According to a 2016 study in the Journal of Nutrition, when offered appetizing food, people who reported that they often experience hedonic hunger showed more activity in the reward areas of their brain than their peers who were less compelled by cravings. Research suggests there’s a complicated interplay between dopamine, the hunger hormones ghrelin and leptin, and our endocannabinoid system, a vast collection of neurotransmitters that help control eating as well as functions like memory, emotional processing, and sleep. The fact that some people have a greater neural response than others seems to be partially due to differences in DNA, Lowe says. “It’s clear that someone’s genetic makeup can predispose them to problems controlling food intake,” he adds. “But this is a frontier area.”
One thing that’s not necessarily tied to hedonic hunger: body mass and weight. In that Journal of Nutrition study, high hedonic activity wasn’t linked to a particular level of BMI. An analysis of 50 studies conducted by Lowe and colleagues did find a slight correlation between experiencing hedonic hunger and higher weight, but it was less than they expected.
How to Stop Overeating and Manage Hedonic Hunger
Of course, there’s nothing wrong with hungering for delicious food. By all means, rejoice and be grateful to spend this holiday eating meals you love with people you love. But if you’re consistently wishing you could reduce the cravings a bit, here are a few ideas that may help soothe the neurochemical urge to eat every single thing. They may sound like often cited chestnuts (mmm, roasted chestnuts), but that’s because they’ve been repeatedly proven by research.
Aim for 7 to 8 hours of sleep.
Research has shown that the reward regions of the brain become more sensitive to cravings when people are sleep deprived (getting less than six hours of sleep a night). So the more tired you are, the more easily you’ll give in to foods high in sugar and fat. In a 2019 study, Bhutani and her colleagues found that just one night of sleep deprivation left subjects more susceptible to the siren song of tempting food.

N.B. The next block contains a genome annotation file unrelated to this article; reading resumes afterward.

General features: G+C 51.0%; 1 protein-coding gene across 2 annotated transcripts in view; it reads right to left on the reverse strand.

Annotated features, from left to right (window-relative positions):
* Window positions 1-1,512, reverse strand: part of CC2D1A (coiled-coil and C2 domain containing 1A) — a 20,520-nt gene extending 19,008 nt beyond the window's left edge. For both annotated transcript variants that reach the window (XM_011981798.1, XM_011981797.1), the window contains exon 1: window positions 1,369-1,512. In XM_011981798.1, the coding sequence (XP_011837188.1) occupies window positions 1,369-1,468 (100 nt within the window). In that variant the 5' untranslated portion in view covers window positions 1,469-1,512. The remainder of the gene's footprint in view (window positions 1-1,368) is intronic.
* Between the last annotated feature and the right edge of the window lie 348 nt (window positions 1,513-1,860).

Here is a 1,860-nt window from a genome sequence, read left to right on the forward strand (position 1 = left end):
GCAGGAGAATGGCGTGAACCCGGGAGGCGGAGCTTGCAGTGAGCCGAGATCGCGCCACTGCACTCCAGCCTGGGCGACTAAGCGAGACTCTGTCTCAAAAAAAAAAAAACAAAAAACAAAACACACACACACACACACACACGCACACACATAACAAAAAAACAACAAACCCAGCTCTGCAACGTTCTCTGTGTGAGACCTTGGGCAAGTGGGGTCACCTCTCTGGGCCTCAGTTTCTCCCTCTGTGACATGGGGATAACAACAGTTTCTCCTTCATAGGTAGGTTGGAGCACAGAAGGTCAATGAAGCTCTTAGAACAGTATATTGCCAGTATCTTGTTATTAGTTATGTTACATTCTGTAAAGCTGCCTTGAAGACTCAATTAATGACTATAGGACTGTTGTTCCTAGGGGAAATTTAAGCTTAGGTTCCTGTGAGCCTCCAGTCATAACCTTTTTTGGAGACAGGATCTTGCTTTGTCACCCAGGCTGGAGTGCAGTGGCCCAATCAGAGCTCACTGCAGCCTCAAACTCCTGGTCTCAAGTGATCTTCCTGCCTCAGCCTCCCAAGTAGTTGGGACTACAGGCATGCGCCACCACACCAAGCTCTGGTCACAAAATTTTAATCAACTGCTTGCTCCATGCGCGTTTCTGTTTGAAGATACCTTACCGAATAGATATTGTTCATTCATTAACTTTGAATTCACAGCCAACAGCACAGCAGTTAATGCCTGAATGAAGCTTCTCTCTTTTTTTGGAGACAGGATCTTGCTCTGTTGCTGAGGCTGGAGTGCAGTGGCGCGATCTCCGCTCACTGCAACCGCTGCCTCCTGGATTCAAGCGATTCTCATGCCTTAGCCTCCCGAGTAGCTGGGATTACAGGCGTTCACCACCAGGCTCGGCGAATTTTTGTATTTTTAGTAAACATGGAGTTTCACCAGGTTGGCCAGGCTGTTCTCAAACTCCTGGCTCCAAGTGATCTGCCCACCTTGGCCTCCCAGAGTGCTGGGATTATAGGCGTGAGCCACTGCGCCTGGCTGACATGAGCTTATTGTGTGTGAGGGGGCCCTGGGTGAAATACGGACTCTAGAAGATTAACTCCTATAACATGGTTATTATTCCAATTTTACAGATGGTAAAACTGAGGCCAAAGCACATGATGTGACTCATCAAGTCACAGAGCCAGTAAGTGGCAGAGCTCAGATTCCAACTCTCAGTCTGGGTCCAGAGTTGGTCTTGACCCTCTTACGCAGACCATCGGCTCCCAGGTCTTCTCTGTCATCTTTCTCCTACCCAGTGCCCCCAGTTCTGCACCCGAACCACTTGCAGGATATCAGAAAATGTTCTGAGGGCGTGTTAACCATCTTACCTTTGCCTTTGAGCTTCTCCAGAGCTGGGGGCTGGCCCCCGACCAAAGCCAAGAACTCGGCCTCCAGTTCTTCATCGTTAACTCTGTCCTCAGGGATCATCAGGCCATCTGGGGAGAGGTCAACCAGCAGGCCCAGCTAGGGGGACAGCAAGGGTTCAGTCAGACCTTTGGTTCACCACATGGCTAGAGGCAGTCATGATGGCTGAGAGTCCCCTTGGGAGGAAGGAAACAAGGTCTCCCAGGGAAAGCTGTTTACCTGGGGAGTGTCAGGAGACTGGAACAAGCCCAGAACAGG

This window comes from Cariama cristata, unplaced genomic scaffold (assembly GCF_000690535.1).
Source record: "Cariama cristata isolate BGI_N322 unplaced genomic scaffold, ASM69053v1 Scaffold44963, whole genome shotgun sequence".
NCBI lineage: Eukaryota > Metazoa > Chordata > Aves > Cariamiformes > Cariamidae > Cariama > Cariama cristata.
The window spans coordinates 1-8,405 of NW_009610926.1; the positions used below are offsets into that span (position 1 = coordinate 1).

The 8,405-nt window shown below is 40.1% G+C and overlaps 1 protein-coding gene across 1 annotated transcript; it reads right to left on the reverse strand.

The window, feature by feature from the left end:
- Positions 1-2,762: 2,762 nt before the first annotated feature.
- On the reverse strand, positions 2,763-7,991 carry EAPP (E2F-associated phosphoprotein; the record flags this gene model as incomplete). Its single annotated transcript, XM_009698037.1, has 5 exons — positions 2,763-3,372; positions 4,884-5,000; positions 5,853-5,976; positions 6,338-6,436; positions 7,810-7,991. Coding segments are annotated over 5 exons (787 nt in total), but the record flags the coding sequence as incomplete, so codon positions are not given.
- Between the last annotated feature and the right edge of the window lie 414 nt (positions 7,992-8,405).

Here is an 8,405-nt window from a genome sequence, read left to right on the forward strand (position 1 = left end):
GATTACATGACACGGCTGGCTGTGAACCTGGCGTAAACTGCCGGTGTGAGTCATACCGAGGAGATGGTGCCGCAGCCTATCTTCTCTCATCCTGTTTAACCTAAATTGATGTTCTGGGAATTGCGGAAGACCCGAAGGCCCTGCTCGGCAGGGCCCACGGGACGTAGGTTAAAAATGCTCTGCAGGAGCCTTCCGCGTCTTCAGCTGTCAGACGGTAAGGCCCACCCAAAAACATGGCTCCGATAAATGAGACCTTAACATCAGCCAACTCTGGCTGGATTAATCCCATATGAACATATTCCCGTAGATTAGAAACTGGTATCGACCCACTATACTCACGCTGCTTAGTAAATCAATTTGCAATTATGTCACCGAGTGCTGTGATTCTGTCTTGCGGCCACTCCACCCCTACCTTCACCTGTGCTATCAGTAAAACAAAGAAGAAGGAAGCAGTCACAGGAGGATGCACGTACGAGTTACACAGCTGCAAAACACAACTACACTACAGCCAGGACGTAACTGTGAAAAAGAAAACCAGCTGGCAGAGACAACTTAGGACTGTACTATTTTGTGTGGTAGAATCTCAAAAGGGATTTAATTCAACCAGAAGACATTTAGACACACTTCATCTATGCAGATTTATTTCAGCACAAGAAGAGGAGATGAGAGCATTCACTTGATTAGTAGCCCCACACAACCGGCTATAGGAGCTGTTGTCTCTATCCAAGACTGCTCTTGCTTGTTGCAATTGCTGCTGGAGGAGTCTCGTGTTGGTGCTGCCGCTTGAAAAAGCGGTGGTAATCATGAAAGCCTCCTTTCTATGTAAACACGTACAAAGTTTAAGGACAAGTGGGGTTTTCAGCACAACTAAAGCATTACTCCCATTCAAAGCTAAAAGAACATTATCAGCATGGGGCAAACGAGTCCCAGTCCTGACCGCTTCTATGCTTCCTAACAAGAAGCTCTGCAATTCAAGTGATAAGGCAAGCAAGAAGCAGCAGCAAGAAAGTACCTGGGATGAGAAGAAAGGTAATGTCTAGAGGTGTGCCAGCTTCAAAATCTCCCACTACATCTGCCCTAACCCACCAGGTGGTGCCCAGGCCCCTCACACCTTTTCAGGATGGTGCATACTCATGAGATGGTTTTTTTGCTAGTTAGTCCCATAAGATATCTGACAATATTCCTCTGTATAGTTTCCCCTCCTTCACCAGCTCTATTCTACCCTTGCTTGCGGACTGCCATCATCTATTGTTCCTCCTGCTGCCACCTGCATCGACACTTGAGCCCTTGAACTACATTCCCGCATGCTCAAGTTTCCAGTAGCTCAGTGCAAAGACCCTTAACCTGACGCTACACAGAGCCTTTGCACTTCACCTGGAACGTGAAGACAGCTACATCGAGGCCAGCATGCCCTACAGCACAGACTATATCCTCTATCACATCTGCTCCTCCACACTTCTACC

Manage stress and identify your triggers.
Though an isolated high-stress episode, like a bad breakup, can reduce hedonic eating, chronic stress has been shown to do the opposite and trigger stress eating (as you know if you’ve ever munched your way through an intense period at work). If you think stress is leading you to eat more than your body needs, consider replacing this stress eating habit with another habit: Pass up the vending machine for a walk, a meditation session, or yoga class. It may not give you the same immediate kick as a bag of Funyuns, but Future You will feel better for it.
Think about your habits.
“First, ask yourself something like, ‘When am I enticed by those high-calorie foods? When I’m with certain people? In certain situations? When I’m scrolling through social media?’” Bhutani says. Then try to imagine the outcomes: “If I do this, how is it going to make me feel? Guilty? Bad about myself? If so, what if I don’t act on it?”
“This kind of mindfulness can be hard to do, but if you stick with it, it has been shown to be a really effective strategy in managing hedonic hunger and overeating,” Bhutani says.
Try a visualization technique.
Picture yourself in The Bahamas. Or Disneyland. Or wherever you’d love to be at the moment of your craving. “The idea is to imagine engaging in something that’s not related to food but equally pleasurable,” Bhutani says. In a 2021 study in the journal Appetite, participants with self-reported chocolate cravings were asked to imagine that their favorite chocolate was sitting in front of them, then to either let their minds wander or visualize sitting peacefully by a stream in a forest watching leaves float by. Afterward, those in the latter group said they felt less compelled to gobble the chocolate.
Get some exercise.
Regular moderate to vigorous physical activity has been shown to lessen the desire for high-fat foods. It can help with the temptation to overeat too: In one 2021 study, women who were overweight or obese found that doing around 190 minutes of moderate exercise a week (a little less than half an hour daily), either walking on a treadmill or elliptical trainer, significantly reduced their desire to overeat, and they were less likely to do so over the course of three months.
Consider therapy to understand and rewire habits.
If disordered eating, overeating, or stress eating is interfering with your daily life and happiness, therapy may help. “Cognitive behavioral therapy has been shown to be effective with binge-eating disorders,” Lowe says. “Other types, like mindfulness-based, dialectical behavior, and acceptance and commitment therapies, can also help you learn not to respond impulsively to strong urges and emotions.”